Arrived at Dowlais his parents settled in a cottage at a short distance from the foundry, and attention was again paid to renewing the schooling which had been interrupted by the change of home. An old soldier, named Shaw, residing at a convenient distance, and who kept what he was pleased to style, on a signboard in front of his house, an “Academy,” was selected as a suitable teacher. This “academician” was an advocate for strict discipline which he maintained through the agency of a long slender pole resembling a fishing-rod, suspended in readiness for use on hooks behind his chair, and by means of which he was enabled, without the effort of rising, to administer a corrective on the cranium of any desultory pupil within the room, an act (it was remembered) of frequent repetition during the time allotted for school hours.

The road to and from the academy lay through a prettily-wooded glen, at the bottom of which ran a clear stream, in the deeper parts of which the boys used to bathe and learn to swim, but upon a visit to the spot forty years later, all traces of glen and stream had disappeared and the site was found to be filled up with mounds of ashes and refuse from the adjoining iron works.

After a stay of some three years at Dowlais, the acceptance by his father of a more remunerative post as manager of a foundry in Southwark, necessitated another family removal to London. Bristol was reached by steamer, and thence on the following day, seats were taken on the Regulator coach for the metropolis; but on this particular journey, in turning too sharply into the yard of the Swan Inn, at Newbury, the vehicle upset, and passengers and luggage were deposited indiscriminately and impartially on to the stone paving. George Abernethy had the misfortune to break an arm in the fall, which involved a postponement of the remainder of the journey for a fortnight, at the end of which time the travellers reached their destination at nightfall, stooping their heads under the archway leading to the courtyard of the Belle Sauvage, Ludgate Hill.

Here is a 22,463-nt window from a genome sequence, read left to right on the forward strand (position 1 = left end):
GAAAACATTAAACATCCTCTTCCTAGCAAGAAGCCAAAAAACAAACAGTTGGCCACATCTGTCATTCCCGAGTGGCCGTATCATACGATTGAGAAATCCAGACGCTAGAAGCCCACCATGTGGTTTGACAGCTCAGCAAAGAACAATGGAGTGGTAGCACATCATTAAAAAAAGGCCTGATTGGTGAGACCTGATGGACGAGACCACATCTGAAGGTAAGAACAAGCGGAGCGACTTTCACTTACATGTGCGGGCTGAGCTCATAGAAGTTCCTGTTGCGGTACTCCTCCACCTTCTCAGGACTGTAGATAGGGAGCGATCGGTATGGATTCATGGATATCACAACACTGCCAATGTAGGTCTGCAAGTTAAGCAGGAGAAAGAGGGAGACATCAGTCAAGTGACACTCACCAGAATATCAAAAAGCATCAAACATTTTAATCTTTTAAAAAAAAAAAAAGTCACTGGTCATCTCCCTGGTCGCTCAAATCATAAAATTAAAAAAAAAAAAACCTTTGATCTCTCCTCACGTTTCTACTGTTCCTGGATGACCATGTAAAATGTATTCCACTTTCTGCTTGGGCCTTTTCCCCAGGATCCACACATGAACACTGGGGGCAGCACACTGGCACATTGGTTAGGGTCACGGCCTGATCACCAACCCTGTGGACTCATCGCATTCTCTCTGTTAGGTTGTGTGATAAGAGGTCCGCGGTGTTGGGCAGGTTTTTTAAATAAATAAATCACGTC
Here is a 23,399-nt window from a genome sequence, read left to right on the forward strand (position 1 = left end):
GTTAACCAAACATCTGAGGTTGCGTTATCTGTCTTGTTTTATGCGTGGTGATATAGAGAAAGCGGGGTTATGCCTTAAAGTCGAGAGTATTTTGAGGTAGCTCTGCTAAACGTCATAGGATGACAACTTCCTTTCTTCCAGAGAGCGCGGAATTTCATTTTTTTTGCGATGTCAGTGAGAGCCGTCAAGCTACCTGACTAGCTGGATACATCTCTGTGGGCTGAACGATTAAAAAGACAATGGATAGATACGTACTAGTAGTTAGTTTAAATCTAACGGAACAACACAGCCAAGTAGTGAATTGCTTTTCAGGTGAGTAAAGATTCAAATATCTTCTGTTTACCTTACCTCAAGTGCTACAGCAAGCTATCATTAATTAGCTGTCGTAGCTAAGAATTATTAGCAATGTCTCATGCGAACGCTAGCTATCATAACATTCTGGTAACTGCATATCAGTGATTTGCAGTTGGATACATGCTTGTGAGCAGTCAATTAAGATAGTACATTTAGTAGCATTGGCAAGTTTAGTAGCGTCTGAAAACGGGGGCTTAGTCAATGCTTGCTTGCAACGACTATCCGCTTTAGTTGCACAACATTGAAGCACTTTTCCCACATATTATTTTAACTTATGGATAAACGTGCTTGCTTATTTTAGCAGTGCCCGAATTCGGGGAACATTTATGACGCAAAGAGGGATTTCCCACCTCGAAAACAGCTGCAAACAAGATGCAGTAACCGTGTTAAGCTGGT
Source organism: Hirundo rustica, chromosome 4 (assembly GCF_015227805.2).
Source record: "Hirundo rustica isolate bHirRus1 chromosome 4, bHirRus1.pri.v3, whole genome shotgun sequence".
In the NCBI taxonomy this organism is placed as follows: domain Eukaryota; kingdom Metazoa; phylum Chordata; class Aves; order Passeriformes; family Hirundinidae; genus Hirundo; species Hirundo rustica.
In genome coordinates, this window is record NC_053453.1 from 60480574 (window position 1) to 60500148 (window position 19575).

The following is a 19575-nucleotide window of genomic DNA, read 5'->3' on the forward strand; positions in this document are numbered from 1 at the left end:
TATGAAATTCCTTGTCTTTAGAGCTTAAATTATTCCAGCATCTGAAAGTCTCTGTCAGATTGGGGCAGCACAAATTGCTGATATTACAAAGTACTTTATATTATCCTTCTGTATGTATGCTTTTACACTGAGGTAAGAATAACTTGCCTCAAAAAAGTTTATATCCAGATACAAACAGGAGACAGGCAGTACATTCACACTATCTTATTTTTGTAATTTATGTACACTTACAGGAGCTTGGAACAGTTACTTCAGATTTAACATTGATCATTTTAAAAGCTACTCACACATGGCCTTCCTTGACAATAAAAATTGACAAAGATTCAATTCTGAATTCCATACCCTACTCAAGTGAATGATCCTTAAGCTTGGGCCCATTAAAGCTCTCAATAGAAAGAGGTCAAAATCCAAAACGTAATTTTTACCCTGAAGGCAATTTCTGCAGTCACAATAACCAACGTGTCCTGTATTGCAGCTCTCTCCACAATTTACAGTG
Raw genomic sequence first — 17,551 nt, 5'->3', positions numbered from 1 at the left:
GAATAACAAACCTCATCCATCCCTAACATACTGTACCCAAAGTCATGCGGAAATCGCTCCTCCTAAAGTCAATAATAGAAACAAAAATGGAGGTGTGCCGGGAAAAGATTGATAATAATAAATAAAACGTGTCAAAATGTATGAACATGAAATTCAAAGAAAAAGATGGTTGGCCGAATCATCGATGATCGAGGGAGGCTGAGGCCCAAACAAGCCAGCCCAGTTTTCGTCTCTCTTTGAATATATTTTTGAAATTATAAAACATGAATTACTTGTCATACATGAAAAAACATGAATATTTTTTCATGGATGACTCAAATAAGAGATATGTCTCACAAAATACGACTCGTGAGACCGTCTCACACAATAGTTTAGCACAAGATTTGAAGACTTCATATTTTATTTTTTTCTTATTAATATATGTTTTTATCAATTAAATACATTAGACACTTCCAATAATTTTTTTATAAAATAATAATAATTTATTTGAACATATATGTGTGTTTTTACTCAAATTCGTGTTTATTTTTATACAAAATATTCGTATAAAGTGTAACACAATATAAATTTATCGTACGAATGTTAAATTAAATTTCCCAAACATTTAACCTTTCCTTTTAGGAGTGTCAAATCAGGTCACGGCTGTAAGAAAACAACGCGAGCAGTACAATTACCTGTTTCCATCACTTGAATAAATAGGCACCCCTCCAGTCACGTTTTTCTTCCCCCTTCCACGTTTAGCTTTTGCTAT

The locality selected for a residence was on the Surrey side of the river, convenient to the works, and equally eligible from the boy’s point of view as being within easy range of the menagerie at Exeter Change and the Tower of London, at the former of which the elephant Chunee was held in as high esteem by the rising generation as Jumbo, half a century later at the Zoo. He could clearly recall visits to Old London Bridge and watching the wherries shooting the falls between its numerous piers which remained in the river while the new bridge was being built and long after the superstructure had been removed, and witnessed the funeral procession of the Duke of York, brother of King George IV., from the window of a surgeon’s room in Knightsbridge Barracks, on its way from St. James’s Palace to Frogmore, on the morning of January 20th, 1827.


Return to the Book Index Page